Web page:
Scaling back the course would surely make my life, and the student's lives, easier in the short term . . . my teaching evaluations would absolutely go up (and I'm in a place where the number matters more than the context). 

You are untenured. Your senior colleagues have approached you as a group and in public and asked you to change the content of your course. There really isn't anything to think about here, you change the course.

My professional certification carries a code of ethics that requires me to both use effective classroom procedures, and also to provide thorough training to prepare students to pass the national exam. 

Perhaps your professional certification code of ethics would like to go up for tenure?  Miss STFU has been told that paper is a good insulator, perhaps you could wrap yourself in the code of ethics to keep you warm when you lose your job?

More seriously, I doubt very much the code says that you personally have to give students everything they need to pass the exam in your one course. Could you make some of the materials that students need available outside of the course, and add a note to you syllabus: "Though this course will provide you with a solid base in the materials covered by certification exam X, this course is not in itself sufficient preparation for the exam."

Once you are tenured you can rework the class as it should be.

Miss STFU
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scatmanblues
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« Reply #295 on: March 06, 2012, 6:58:57 PM »

This is why I love this forum.  Thank you.

This is a small (albeit frustrating) part of  an overall amazing position.  The research side of my job has opportunities I could get at very few other places in the country.  I also have a tenured mentor who is incredibly helpful (but not part of the group that caught me in the committee meeting, and she is also new to this department).  She's away at a conference right now or I would have gone directly to her. 

In the big picture, my focus needs to be on research anyway, so, as is often said, this is NOT a hill worth dying on.  I'm published and active in teaching research, however, so this just "feels" icky to contemplate.  Thanks for giving me the reminder of the big picture.  I will survive -stoically.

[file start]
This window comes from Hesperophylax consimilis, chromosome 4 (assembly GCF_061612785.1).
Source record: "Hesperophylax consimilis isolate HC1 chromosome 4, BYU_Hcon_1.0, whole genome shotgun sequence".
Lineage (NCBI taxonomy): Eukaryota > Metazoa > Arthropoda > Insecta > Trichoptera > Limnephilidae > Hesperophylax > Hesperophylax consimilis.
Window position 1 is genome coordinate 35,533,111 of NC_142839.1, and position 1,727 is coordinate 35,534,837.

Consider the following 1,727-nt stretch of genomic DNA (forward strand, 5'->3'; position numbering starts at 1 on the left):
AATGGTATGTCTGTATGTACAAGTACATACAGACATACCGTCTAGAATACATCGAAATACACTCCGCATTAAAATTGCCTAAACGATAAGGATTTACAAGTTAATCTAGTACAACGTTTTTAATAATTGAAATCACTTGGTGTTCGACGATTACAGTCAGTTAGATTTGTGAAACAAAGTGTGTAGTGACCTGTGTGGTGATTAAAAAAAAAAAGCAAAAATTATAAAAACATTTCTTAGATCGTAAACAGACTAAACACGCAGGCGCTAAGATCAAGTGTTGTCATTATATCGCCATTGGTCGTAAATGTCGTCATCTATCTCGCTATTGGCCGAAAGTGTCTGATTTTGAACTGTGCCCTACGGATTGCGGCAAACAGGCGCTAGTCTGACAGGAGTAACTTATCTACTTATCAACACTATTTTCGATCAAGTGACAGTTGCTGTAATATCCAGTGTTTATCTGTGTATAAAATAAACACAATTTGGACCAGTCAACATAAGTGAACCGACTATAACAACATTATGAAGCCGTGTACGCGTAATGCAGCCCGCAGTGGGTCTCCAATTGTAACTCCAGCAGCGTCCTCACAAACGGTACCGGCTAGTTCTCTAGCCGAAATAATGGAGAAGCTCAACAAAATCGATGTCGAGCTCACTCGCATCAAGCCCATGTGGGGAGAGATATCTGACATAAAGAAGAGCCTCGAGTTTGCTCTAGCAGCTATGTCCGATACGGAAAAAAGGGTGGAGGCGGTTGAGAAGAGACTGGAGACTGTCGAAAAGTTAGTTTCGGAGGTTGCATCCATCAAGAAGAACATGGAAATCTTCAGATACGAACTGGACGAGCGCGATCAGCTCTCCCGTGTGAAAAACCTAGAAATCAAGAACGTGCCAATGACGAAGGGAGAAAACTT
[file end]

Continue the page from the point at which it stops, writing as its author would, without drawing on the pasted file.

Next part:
Scatmanblues
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larryc
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« Reply #296 on: March 06, 2012, 9:36:30 PM »

Could you maneuver the students into asking for the extra work after all? Begin the class with a released old certification test. Let them bomb hard. Then say the bit about how the course will not cover all the bases but only some of them, but here are some additional resources.
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conjugate
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« Reply #297 on: March 06, 2012, 10:16:25 PM »

Could you maneuver the students into asking for the extra work after all? Begin the class with a released old certification test. Let them bomb hard. Then say the bit about how the course will not cover all the bases but only some of them, but here are some additional resources.

Great idea.
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infopri
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« Reply #298 on: March 06, 2012, 10:27:47 PM »

Could you maneuver the students into asking for the extra work after all? Begin the class with a released old certification test. Let them bomb hard. Then say the bit about how the course will not cover all the bases but only some of them, but here are some additional resources.

Just one more time I stand in awe of your endless good advice, larryc.  What a terrific strategy!
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larryc
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« Reply #299 on: March 07, 2012, 1:05:46 AM »

Could you maneuver the students into asking for the extra work after all? Begin the class with a released old certification test. Let them bomb hard. Then say the bit about how the course will not cover all the bases but only some of them, but here are some additional resources.

Just one more time I stand in awe of your endless good advice, larryc.  What a terrific strategy!

Well, it looks good on paper. Very often however things play out for me like Spock on a Star Trek episode where everything hinges on seducing the alien princess. That is Kirk work, however illogical.